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Radio Syndicators


Back in the good ol' days, radio stations played records (remember those?). In the early 60s, AM radio was primarily middle-of-the-road vocals and FM was mostly instrumental background music or a simulcast (duplicate) of its sister AM station.

By the mid-60s, many AM radio stations had switched to rock formats, such as "Boss Radio," due to the influence and "guidance" of newly-bred and successful consultants like Bill Drake. Meanwhile, FM stations remained very much in the background. In fact, they were so much in the background that many began to play "background" music on large automation machines that relied on reel-to-reel tape decks to play the music. The companies that made these machines also produced the tapes that were played on them--Schaeffer, IGM (International Good Music), etc.

Later, as FM receiver penetration in cars and homes grew, broadcasters became more interested in programming FM stations as standalone profit centers. In the mid-70s, syndicated radio formats became an entity themselves, and many companies were formed that specialized in producing very sophisticated programs for these automation systems.

The original formats were beautiful music, but later virtually every format was offered. From a technical perspective, two types of programming were available. One was known as "matched flow" where the programmer would deftly put together a "music sweep" of four or more songs to fill a quarter hour time slot, and where the songs were carefully chosen to segue (transition) together well. The downside to this type of programming was that after the tapes were played a few times, listeners memorized the segues and could predict the next song.

The other type of programming was known as "random select" where each tape played only one musical selection or song and a subsonic (low frequency) tone at the end of the selection would trigger the next event, that event being the next song. This would continue with four or five tapes intermixing until the time clock of the system over-rode the music in order to insert a commercial break. The predictability of matched flow was avoided in this type of programming, but some "unfortunate" segues sometimes happened when a clash of musical styles occurred or when the tapes were improperly recorded so that one song would "step on" (play on top of) the one preceding it.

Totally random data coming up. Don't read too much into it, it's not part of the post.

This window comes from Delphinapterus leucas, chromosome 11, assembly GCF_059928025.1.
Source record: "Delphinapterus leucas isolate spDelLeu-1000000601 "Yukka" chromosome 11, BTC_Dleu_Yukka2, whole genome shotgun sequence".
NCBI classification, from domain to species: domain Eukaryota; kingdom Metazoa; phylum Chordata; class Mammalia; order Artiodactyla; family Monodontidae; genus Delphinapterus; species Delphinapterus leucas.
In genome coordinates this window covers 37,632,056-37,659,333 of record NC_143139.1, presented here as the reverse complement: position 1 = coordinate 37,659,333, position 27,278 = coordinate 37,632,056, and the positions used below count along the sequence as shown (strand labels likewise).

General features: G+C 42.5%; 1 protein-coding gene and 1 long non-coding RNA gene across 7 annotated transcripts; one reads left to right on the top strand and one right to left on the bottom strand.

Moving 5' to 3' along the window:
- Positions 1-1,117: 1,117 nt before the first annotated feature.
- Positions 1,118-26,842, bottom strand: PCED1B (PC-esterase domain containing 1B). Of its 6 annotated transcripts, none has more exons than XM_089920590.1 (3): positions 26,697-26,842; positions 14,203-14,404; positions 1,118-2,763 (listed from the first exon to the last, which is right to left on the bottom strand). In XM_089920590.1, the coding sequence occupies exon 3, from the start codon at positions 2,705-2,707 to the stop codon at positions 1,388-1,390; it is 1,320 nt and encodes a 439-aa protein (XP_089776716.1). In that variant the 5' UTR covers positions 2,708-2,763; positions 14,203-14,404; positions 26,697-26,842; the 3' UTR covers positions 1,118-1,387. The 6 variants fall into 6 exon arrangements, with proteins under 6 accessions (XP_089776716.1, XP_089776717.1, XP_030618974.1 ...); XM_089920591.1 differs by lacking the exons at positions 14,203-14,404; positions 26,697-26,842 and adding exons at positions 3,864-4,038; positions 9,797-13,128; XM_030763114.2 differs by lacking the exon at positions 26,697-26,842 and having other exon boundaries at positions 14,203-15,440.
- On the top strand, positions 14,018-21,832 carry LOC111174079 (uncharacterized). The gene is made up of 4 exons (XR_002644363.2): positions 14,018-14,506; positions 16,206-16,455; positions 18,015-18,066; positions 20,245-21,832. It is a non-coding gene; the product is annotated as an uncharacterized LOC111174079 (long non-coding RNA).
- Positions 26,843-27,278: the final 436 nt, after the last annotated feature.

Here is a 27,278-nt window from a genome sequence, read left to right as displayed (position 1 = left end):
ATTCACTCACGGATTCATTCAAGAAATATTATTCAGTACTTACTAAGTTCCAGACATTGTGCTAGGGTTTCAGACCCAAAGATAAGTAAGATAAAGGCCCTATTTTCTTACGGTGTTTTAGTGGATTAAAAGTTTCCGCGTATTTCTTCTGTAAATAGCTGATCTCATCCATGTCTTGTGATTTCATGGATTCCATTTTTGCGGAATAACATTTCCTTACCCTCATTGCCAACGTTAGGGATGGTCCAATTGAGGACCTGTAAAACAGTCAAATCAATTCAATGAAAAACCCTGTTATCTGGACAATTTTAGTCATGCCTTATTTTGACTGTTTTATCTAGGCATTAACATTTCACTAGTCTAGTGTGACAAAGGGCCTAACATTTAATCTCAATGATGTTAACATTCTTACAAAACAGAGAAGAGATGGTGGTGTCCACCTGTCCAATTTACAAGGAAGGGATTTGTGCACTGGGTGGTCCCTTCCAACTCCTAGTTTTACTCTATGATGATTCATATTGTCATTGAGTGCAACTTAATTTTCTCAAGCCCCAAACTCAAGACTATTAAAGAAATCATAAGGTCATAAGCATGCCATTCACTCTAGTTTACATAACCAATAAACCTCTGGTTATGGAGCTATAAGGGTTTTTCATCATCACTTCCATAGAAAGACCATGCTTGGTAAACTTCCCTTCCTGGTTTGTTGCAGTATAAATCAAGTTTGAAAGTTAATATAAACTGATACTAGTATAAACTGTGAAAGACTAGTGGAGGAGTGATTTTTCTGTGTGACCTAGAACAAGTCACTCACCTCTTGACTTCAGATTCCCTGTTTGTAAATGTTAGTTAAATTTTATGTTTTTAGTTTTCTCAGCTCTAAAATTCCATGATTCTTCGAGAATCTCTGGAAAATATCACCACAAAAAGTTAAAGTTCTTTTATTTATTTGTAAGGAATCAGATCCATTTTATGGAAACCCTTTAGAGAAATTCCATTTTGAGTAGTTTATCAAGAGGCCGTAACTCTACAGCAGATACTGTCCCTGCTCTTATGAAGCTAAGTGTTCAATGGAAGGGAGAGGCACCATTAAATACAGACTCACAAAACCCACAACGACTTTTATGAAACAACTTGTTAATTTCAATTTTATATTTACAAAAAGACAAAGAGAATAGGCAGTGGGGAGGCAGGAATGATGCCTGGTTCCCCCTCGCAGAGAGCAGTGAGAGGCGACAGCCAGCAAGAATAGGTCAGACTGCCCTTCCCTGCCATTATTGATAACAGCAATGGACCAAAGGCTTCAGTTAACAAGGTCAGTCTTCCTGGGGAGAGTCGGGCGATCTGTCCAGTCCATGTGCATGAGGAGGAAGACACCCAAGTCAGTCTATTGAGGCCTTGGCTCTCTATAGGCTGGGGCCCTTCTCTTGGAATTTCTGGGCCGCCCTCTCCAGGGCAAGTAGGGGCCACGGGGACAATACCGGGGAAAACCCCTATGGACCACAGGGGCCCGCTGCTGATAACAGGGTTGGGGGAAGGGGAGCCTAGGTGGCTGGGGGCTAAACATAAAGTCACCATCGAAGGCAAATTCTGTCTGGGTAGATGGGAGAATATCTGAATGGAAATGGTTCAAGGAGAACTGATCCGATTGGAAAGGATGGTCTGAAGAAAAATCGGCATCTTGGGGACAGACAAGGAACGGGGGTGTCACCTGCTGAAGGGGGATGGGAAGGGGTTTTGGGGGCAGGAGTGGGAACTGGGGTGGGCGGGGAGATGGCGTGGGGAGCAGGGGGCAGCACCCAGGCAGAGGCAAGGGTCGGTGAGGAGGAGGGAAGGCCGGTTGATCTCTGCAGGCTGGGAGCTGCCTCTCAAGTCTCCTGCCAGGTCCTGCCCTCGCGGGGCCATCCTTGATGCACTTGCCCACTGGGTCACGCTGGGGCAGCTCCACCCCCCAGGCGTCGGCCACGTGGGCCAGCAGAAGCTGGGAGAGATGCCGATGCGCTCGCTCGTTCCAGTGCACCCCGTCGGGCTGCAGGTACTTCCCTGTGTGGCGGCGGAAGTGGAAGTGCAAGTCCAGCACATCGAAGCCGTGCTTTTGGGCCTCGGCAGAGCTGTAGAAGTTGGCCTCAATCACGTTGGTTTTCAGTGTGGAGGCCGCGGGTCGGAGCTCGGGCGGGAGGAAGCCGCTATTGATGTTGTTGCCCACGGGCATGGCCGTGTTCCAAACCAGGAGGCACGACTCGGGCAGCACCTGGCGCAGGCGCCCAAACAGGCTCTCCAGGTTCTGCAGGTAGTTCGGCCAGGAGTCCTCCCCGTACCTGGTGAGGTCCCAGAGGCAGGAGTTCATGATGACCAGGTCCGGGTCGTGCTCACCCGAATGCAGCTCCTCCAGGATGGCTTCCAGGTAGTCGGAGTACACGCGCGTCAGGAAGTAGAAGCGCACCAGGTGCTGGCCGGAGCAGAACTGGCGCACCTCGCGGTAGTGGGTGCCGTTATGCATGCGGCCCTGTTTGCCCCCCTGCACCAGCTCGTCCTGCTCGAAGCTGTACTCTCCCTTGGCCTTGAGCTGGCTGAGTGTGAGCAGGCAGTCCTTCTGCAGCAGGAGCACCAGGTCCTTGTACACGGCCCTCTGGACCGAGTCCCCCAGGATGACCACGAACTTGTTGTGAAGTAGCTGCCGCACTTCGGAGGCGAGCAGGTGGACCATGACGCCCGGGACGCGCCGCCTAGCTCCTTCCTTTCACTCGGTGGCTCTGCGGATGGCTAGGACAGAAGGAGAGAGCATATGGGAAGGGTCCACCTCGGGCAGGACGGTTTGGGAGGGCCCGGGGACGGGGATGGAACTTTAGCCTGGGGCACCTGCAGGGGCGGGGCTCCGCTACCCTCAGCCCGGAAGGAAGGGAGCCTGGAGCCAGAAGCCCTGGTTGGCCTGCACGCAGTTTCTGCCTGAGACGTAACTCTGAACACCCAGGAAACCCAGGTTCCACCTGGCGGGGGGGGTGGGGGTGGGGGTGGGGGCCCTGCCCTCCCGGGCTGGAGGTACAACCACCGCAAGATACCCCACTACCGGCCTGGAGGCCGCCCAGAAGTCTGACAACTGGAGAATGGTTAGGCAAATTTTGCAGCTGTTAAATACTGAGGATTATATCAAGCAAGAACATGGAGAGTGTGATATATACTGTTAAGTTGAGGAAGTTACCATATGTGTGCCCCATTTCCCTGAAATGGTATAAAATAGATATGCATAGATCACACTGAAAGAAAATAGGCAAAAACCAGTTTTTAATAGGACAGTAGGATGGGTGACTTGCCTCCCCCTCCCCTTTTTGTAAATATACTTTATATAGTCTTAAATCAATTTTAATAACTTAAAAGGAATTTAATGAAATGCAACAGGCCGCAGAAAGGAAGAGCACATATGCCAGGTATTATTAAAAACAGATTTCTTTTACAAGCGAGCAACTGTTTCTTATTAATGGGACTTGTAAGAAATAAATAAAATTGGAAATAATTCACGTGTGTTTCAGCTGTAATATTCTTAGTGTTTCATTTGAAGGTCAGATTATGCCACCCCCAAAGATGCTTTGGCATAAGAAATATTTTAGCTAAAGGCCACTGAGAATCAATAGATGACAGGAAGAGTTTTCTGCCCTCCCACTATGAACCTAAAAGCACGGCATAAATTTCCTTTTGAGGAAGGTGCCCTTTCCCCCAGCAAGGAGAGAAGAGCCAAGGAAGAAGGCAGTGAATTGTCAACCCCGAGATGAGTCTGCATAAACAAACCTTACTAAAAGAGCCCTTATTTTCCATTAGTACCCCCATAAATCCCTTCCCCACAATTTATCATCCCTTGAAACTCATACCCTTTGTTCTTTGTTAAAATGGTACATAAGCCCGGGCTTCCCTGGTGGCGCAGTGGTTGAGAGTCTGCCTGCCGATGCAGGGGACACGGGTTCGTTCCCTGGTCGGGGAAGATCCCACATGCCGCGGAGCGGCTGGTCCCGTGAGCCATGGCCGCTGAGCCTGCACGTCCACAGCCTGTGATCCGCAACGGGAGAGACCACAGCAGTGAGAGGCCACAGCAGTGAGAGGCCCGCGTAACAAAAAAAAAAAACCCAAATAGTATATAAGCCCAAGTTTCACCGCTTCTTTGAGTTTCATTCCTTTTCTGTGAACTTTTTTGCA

When the beautiful music formats started, there was a large amount of material from which to choose. Gradually, though, the American record companies released fewer and fewer instrumental albums. This forced the program companies (syndicators) to look overseas for music, and they discovered a treasure trove of fresh recordings in England, France, Spain, Japan and other countries. These recordings, interspersed between the American "standards" made up much of what was heard on the stations throughout the later 70s.

Some of the more well-known program syndicators that recorded these formats included:

  • Schulke Radio Productions (SRP)
       (Marketing Piece 1 & 2*) 
  • Bonneville Broadcast Consultants
  • Drake-Chenault
  • FM 100 Plan  (Trade Publication Ad*; Operations Manual pages 1, 2, 3 & 4 #)
  • Churchill Productions
  • KalaMusic  (History)  (Trade Publication Ad)
  • Peters Productions
  • RPM
  • Broadcast Programming International (BPI) (Marketing Pieces 1, 2, 3, 4, 5, 6 & 7 #)
  • Century-21
  • TM Programming (Summer 1985 Playlist)
       (Trade Publication Ad 1 & 2*)
  • Master Broadcast Services
  • Music of Your Life
  • Concept Productions
  • Carson Radio Services
  • House of Music (Playlists 1, 2, 3 & 4)  
  • Radio Arts
  • Pacific Music
  • Alternative Programming

Walter Powers (of Jones Radio) has written an overview of the biggest and best known beautiful music syndicators. You can read it here.

An article written by Dennis Ciapura, "The Rise and Fall of the Beautiful Music Radio Format" is reproduced here.

If you'd like to see a radio station automation system similar to what most stations used to play syndicator tapes, click below...

Schafer 903 System

SMC Automation Equipment 1, 2 & 3*

* Courtesy of Thomas Mahnke
# Courtesy of Claude Rorabaugh